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Expat Guide to living France

Last updated: 28 August 2014 at 09:46

Expat Guide to living France

Attracting the world’s highest number of foreign tourists annually, standing at around 83 million each year, France is an alluring prospect for longer term visitors and expatriates too.

L’Hexagone as it is sometimes referred to by the French due to its roughly hexagonal shape, mainland France borders Belgium, Luxembourg, Germany, Switzerland, Italy, Monaco, Spain, and Andorra. And due to the country’s membership of the Schengen Area, visa free travel is available to all those countries, alongside many more in Europe. Metropolitan France, which includes the island of Corsica but not the French overseas regions, extends from the Mediterranean Sea to the English Channel and the North Sea, and from the Rhine to the Atlantic Ocean.

The French Economy

Its status as a mixed economy means a combination of private and state-run enterprise. It’s also the third largest recipient of foreign direct investment, and the second largest outside investor, making the country a significant destination for international business. In fact, the country ranks fourth in the Fortune Global 500, with 39 of the 500 biggest companies in the world.

Population breakdown

With a population of around 67 million, France is divided into 27 different administrative regions. Mainland France consists of 22 regions, the most densely populated of which being Ile-de-France, home of the capital Paris, which accounts for more than 1/6th of the population. It’s also the wealthiest and most commercial region in France, meaning that for professionally minded expats, it is one of the prime locations to relocate.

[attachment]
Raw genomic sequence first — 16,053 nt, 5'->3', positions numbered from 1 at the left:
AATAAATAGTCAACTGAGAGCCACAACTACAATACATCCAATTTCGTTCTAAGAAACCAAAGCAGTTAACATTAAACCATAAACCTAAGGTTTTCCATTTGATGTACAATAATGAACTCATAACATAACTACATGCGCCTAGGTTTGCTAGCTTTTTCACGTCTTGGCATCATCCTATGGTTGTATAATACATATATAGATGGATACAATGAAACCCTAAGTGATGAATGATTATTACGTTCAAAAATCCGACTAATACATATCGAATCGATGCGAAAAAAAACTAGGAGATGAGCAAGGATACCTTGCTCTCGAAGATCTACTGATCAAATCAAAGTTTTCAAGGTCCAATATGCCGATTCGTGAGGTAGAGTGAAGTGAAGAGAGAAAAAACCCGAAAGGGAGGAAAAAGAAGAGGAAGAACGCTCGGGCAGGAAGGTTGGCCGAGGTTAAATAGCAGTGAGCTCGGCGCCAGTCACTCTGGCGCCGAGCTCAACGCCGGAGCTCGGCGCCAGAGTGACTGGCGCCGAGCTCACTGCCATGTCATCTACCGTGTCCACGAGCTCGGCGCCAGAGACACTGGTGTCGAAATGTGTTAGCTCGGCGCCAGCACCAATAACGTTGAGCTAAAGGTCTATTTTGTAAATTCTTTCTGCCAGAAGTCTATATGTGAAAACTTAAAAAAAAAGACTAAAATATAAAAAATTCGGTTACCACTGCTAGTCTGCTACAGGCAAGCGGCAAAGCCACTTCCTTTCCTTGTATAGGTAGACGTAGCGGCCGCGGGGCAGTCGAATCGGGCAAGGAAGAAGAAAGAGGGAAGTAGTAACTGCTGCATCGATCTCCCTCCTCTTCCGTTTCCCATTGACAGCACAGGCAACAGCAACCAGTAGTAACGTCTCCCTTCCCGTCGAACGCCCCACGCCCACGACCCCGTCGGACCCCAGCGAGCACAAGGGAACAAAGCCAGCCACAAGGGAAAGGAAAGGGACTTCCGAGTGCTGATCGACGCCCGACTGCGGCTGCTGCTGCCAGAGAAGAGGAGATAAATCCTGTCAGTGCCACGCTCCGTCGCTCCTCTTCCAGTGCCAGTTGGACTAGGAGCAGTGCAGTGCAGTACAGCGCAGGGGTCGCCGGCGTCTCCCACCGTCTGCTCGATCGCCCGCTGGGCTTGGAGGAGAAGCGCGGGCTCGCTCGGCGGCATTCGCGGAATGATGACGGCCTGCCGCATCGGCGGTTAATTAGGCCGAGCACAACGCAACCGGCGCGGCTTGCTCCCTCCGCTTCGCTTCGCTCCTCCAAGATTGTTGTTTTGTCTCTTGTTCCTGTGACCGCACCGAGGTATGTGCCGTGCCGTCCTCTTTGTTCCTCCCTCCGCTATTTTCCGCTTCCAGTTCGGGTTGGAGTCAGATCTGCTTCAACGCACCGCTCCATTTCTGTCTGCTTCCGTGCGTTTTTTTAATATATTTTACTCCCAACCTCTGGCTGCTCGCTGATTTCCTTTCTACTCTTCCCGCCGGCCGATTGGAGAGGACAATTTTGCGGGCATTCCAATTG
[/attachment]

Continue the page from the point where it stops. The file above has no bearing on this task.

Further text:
Because of its lengthy longitudinal span, as well as its boast to the highest point in Western Europe in Mont Blanc, France experiences a wide range of climates. The southern Mediterranean area has traditionally been a favourite for expatriates seeking a sunny retirement, while alongside Paris the cities of Lyon, Marseille, Toulouse, and Lille host many working expats.

Particularly attractive to many expatriates is that the country is well known internationally for its education and health care, while the public tend to enjoy good life expectancy, civil liberties, and human development. These, coupled with a fondness for wining and dining, mean around one fifth of the country’s population are first or second-generation immigrants.